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Friday, January 20, 2017


     Today my family and I drive to the Washington, DC area to participate on Saturday in the Women's March.  As a child of the late 60's, I feel as if I am going back to my roots as I approach my 70th birthday.  Back in those days we marched against the Vietnam War, racial injustice and Richard Nixon.  We marched for human rights, the environment and student rights.  I believe we were not wrong.  Now forty eight years later, I am to taking to the street, protesting the rights women could loose by the incoming administration, and quite frankly, protesting the election of a man who will set our country back to a time when women and minorities were considered second class people....not even citizens.

    As a genealogical blogger, I need to put all this into a family perspective.  Here is a glimpse of my female ancestors who lived during a time in this country when women slowly gained more human rights.  For instance, the youngest women in my family who were allowed to vote in 1920, were my two grandmothers at ages twenty two and forty.  Or another instance, lack of spousal rights....my husband's grandmother, who at age thirty six in 1931, lost her husband. She also lost her right to stay in her home and on the family owned farm land.  She was raising seven children, who became wards of the court due to her inability to provide.  She had no legal rights and others (males) in the family seized her home and property.  Perhaps one of the most horrific stories was told by my father relating to lack of reproductive rights.  When he was on rotation in the late 1940's, as a new intern, he saw numerous women coming into the ER who had either butchered themselves or had gone to a sleazy neighborhood abortion place and were hacked up beyond belief.  Either losing the ability to have children or losing their life due to no women's reproductive rights.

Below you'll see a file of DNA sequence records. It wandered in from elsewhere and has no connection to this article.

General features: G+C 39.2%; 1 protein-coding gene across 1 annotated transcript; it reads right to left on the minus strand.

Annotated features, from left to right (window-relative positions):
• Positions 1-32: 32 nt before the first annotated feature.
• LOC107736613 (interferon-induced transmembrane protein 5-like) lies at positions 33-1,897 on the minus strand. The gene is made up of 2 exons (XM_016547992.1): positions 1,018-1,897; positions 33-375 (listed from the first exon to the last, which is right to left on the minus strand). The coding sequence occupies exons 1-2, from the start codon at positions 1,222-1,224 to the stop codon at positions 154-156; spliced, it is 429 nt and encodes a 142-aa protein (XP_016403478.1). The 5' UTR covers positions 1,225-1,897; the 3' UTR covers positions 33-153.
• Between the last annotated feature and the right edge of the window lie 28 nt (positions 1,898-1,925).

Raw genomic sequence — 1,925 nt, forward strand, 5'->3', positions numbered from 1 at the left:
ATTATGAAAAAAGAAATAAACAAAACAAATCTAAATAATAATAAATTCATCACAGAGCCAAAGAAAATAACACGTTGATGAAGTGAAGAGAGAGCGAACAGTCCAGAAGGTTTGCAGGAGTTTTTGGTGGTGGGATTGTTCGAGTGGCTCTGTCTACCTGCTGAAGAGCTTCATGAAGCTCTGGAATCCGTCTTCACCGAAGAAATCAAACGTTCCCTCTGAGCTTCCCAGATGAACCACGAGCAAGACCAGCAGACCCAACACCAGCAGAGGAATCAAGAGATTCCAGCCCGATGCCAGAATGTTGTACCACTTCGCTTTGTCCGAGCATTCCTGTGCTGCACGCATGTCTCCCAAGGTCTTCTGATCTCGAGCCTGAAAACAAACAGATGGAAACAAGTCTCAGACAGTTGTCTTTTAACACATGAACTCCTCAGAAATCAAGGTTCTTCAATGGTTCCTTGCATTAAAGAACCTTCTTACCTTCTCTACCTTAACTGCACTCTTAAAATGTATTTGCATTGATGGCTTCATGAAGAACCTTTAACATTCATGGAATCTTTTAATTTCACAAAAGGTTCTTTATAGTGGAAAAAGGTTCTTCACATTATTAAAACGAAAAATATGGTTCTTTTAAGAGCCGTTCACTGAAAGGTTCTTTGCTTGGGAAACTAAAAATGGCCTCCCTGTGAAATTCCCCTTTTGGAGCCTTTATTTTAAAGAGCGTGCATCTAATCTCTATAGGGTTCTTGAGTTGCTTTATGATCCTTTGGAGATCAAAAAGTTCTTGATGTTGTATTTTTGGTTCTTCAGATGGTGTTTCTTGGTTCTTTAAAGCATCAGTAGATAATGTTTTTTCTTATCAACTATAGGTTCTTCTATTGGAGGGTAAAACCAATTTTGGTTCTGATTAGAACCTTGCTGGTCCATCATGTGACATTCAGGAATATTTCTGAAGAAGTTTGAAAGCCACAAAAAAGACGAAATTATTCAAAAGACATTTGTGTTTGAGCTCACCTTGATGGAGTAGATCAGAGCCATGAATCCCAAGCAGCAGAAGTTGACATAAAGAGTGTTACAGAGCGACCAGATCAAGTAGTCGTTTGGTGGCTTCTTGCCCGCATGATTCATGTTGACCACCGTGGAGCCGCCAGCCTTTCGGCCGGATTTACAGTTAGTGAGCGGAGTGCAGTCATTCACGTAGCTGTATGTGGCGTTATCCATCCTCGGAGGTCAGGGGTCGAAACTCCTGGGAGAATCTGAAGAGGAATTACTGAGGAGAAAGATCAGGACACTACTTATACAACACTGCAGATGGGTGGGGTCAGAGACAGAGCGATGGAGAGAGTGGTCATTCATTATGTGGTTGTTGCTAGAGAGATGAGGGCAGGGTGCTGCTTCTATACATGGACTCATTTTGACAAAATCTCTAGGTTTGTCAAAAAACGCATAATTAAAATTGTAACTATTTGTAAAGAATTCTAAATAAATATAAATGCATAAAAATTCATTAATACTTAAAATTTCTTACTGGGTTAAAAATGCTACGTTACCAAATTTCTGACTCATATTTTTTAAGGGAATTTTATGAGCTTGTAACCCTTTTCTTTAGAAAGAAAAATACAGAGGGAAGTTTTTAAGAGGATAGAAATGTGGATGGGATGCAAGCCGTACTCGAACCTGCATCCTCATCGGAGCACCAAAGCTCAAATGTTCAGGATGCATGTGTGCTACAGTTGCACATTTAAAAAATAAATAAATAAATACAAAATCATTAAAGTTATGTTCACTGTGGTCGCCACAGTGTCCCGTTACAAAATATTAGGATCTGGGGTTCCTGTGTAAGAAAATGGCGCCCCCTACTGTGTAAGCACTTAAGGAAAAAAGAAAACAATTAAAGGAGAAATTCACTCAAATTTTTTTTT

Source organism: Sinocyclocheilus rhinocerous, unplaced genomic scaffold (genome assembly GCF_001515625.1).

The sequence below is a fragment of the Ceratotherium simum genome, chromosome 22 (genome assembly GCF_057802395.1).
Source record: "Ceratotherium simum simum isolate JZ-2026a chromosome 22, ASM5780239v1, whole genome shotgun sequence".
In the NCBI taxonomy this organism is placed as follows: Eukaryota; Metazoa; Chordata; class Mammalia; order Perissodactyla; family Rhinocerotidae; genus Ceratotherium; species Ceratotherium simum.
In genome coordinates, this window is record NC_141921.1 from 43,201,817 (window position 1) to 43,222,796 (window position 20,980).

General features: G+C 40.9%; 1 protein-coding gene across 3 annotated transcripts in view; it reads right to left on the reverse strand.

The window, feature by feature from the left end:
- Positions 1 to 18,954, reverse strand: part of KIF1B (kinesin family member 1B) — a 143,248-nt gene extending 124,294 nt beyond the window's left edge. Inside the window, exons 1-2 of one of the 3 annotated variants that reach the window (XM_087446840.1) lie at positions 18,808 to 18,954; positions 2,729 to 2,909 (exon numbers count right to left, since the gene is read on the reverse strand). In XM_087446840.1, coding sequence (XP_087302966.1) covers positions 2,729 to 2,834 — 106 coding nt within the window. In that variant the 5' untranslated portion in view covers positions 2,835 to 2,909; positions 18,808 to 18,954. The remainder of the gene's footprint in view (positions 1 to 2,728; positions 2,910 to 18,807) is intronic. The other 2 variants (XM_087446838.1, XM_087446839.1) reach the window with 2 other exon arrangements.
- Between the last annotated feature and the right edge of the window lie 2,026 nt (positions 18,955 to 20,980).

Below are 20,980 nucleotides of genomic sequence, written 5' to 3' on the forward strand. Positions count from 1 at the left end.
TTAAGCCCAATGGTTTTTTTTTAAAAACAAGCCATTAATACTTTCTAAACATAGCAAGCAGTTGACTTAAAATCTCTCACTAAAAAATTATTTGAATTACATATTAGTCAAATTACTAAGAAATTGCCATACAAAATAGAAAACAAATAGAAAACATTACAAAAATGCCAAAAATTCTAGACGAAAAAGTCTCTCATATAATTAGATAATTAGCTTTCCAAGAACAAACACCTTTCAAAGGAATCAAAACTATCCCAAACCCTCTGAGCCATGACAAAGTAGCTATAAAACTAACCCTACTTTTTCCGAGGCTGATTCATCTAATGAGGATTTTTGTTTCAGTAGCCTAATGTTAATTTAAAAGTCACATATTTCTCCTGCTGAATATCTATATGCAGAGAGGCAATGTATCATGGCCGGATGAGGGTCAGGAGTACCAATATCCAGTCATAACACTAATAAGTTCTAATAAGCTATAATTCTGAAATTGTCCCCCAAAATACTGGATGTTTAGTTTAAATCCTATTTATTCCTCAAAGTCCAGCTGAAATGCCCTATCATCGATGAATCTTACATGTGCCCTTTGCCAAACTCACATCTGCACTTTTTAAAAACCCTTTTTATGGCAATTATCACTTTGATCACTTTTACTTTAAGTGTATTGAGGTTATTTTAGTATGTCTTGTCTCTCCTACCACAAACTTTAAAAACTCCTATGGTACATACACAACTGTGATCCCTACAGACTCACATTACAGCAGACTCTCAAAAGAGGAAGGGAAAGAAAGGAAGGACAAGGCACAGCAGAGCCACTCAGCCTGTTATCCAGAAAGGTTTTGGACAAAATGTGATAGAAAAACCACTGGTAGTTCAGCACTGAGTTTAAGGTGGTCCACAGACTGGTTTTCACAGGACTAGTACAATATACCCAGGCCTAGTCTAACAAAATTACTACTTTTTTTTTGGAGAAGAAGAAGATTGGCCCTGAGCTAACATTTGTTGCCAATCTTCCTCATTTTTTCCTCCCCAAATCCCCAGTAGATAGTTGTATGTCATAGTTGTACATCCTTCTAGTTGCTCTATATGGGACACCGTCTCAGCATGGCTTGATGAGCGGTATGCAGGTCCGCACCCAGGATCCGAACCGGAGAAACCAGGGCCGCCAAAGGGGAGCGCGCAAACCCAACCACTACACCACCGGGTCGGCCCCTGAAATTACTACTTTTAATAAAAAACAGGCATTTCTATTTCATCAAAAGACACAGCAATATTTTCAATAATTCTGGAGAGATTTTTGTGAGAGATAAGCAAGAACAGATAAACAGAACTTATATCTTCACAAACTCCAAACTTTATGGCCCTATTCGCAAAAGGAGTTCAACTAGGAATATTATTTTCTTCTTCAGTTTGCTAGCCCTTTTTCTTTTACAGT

I found the following quote on The National Women's History Project which explains what can be lost or set back and why we march.

"The staggering changes for women that have come about over those seven generations in family life, in religion, in government, in employment, in education – these changes did not just happen spontaneously. Women themselves made these changes happen, very deliberately. Women have not been the passive recipients of miraculous changes in laws and human nature. Seven generations of women have come together to affect these changes in the most democratic ways: through meetings, petition drives, lobbying, public speaking, and nonviolent resistance. They have worked very deliberately to create a better world, and they have succeeded hugely." (History of the Women's Rights Movement)

  There will be other issues to protest with the incoming collection of governmental swamp dwellers.....bring it on.....I'm ready.

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© 2017, copyright Linda Hughes Hiser


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